Pigeon pose made me ANGRY

pigeon posePigeon Pose made me angry. So, so angry. Not visible on the surface, because looking at me you’d never know. A quick glance to your left or right in any given yoga class and you’d find me looking like someone only slightly frustrated who had yet to find that opening necessary for all the ‘other’ people in class who seemed to fold forward so naturally.

It was an internal anger and it made my blood boil. Somewhere deep inside me there was a rage that would inevitably begin to form. I’d often find that my pigeon pose would become so overwhelming I’d forget to breathe and feelings of anger would boil over into a feeling of nausea surfacing so quickly into the back of my throat that it was hard to swallow back down. Somebody please pass me a sick bag…..

Vehemently resisting this pose from the outset I’d go into it with my favourite pair of blinkers on so firmly all I could see was how uncomfortable it made me feel, how much I disliked it and how quickly I wanted to get out of it. Given the first opportunity I’d quickly distance myself from that horrible pigeon bird.

My internal pigeon rage made me all the more cynical when I saw pictures of yogi’s made of rubber easefully draping their long bodies forward in pigeon. Never mind the ones in King Pigeon. They were all the ones I’d compare my sickly pigeon to and label myself separate from as a result.

Taking this scenario off the yoga mat and into my daily life I realised that it was an all too familiar habit of mine. An uncomfortable conversation or situation would arise that I had to face and I’d choose to stick my head in the sand and pretend that whatever it was, it definitely wasn’t happening to me. Oh and while I was at it I definitely didn’t need YOU to try and talk ME out of avoiding it, let alone TALK about it. Who ever wanted to talk about it?? I’d rather be off running for the hills. The soothing sound of Captain Von Trapp from The Sound of Music in my ears saying something along the lines of… ‘if we make it over the hills we’ll be free…’

Whenever the tough stuff came up, I had the full cutlery set of resistance in each hand ready to help me tighten up inside and try to avoid the inevitable. Not only were the outcomes of this subtle avoidance not so great for me, in the long term looking back, they definitely affected my relationships with others. Whatever had been ‘avoided’ always came back up to greet me in some form or another.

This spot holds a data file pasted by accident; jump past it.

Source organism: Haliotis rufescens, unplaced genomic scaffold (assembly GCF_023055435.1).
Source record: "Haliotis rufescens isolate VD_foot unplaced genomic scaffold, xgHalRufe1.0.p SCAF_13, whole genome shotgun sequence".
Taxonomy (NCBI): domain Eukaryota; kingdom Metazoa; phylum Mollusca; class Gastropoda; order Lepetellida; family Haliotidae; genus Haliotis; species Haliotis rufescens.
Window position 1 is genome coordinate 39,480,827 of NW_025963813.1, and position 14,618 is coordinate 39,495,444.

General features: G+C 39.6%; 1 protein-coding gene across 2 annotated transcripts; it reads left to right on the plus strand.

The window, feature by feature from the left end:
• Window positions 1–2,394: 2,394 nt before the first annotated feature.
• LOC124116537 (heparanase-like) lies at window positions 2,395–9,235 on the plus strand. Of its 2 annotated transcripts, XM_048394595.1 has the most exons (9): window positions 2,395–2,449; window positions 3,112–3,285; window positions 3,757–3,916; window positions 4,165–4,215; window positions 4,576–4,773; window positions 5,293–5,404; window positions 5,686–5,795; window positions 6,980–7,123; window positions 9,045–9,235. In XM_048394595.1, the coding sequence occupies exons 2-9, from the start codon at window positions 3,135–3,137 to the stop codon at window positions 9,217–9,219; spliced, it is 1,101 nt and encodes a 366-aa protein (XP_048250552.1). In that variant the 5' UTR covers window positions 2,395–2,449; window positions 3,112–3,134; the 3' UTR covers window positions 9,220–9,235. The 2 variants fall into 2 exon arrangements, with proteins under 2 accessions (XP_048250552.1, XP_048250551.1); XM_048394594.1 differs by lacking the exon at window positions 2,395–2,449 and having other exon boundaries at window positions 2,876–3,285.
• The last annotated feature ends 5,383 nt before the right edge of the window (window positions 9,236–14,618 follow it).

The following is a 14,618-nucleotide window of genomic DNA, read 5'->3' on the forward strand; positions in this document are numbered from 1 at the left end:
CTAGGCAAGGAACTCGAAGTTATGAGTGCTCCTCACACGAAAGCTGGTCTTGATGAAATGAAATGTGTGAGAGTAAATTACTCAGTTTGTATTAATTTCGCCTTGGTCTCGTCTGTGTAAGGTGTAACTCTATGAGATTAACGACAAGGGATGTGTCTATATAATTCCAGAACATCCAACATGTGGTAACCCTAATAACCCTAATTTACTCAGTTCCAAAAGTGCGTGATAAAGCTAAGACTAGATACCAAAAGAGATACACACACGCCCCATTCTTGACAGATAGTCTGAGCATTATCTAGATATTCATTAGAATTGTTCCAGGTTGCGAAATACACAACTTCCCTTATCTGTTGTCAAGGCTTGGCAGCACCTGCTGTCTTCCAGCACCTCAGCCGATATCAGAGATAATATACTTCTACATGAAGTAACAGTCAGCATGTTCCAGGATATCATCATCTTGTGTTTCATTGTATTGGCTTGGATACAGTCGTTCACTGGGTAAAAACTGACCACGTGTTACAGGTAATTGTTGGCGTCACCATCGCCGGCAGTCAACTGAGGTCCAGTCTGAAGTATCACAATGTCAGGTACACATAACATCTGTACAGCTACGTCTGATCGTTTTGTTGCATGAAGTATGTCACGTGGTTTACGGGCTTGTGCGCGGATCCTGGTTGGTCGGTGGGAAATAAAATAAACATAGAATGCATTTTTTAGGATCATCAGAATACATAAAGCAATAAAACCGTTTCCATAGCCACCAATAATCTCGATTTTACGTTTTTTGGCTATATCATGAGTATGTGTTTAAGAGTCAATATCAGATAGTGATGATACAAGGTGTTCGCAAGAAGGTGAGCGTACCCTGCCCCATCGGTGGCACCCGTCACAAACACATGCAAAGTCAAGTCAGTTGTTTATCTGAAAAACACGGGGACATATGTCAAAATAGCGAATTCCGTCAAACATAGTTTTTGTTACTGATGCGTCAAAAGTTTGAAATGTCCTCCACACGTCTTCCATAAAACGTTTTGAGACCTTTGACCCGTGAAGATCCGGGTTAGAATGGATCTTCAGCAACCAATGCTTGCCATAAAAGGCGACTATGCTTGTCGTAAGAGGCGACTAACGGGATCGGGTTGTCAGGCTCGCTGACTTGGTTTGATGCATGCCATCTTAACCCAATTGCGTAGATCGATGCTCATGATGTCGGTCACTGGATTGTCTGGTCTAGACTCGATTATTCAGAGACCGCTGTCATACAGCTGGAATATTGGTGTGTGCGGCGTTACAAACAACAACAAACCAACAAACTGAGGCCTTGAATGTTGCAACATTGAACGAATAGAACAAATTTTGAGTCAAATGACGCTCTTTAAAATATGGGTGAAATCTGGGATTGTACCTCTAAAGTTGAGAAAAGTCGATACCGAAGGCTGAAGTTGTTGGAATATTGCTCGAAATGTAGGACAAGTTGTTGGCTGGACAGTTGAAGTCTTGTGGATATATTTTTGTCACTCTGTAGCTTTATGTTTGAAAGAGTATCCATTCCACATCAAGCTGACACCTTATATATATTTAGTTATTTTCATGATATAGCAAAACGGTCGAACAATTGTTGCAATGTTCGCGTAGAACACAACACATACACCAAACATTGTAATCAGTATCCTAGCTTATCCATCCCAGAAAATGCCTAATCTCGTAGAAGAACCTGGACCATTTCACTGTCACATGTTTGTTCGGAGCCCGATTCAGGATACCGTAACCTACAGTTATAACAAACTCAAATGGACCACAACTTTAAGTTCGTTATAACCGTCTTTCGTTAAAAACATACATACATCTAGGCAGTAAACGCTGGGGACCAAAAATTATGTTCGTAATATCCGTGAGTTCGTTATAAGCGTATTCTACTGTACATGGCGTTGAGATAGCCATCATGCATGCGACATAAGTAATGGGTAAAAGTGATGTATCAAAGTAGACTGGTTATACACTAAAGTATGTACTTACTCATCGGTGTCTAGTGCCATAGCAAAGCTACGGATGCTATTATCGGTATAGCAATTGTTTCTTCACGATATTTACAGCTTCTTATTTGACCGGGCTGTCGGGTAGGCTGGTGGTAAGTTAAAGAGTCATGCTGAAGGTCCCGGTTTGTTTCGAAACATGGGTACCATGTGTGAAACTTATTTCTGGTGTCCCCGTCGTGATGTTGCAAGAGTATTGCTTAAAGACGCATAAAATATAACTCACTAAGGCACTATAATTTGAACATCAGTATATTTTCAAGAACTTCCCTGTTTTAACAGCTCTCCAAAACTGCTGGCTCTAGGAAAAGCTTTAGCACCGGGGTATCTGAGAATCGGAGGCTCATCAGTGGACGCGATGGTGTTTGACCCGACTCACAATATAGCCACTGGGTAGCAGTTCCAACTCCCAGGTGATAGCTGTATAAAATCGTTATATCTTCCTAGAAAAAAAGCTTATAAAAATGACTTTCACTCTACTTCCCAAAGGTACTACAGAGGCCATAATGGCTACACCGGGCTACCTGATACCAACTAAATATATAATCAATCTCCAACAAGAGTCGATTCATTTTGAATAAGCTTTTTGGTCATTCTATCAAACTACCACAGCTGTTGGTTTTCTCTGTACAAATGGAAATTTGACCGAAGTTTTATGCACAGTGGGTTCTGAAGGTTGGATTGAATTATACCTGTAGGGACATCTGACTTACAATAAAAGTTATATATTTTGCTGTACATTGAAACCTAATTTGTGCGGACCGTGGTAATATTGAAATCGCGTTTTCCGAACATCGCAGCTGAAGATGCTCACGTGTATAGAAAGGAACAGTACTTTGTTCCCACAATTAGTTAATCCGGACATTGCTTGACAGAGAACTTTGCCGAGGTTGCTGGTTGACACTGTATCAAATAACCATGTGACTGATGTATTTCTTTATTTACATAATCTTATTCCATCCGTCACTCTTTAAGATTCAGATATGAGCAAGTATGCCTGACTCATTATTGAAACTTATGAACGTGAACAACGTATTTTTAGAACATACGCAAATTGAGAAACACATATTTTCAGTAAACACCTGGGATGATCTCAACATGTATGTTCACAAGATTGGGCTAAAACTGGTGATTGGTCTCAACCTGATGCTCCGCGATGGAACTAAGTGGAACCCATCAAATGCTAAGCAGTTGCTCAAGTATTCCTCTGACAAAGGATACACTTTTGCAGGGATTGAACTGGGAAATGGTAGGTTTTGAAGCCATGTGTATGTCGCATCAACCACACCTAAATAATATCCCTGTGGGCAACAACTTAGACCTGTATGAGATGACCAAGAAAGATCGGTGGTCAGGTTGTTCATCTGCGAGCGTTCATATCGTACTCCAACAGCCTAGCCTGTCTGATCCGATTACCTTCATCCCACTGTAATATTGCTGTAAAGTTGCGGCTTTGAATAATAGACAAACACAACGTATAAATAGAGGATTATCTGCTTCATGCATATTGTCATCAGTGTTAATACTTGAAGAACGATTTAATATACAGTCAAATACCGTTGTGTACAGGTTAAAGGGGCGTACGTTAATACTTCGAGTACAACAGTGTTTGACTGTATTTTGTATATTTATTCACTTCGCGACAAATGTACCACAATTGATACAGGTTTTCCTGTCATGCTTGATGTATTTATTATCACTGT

As my yoga practise continued, so did my pigeon. A seemingly ‘crowd pleaser’ pose it wasn’t going anywhere. I kept practising it and continued to butt heads with it. It just felt wrong. However, with some skilful yet simple adjustments from one of my teachers, I gained enough confidence with my pigeon alignment that I started incorporating it into my home practise. In the privacy of my room I could really meet up with how pigeon pose made me react, and respond no holds barred…..

With careful repetition over time I guess it was the inevitable that happened; the usual angry reaction at having to persevere with my horrible pigeon changed into a kind of response. The anger gave way to something that felt a lot easier, the resistant walls I’d put up began to give way to small increments of softening. With each inhale and exhale a kind of acceptance started to emerge and the real pigeon pose started to manifest itself in my body. Fast forward a year or two and there’s been a bit of an attitude adjustment. These days I’d go so far as to say I quite like pigeon pose.

These days there’s new poses that make me angry on the inside. The pose may have changed but the question is – have I? My immediate reaction to the tough stuff in life will always be one of avoidance quickly followed by annoyance upon realising there’s no other alternative but to get on with it – whatever the difficult pigeon pose, the headstand, the forearm balance may be.

Perhaps my seemingly perennial struggle with pigeon has showed me that while it might take longer, the outcome of my decision to quietly persevere over the quick and easy reactionary avoidance to the uncomfortable stuff can result in a softening, making it possible for a new pattern to emerge that over time, better serves me and therefore others.

Contributed by Sarah Morris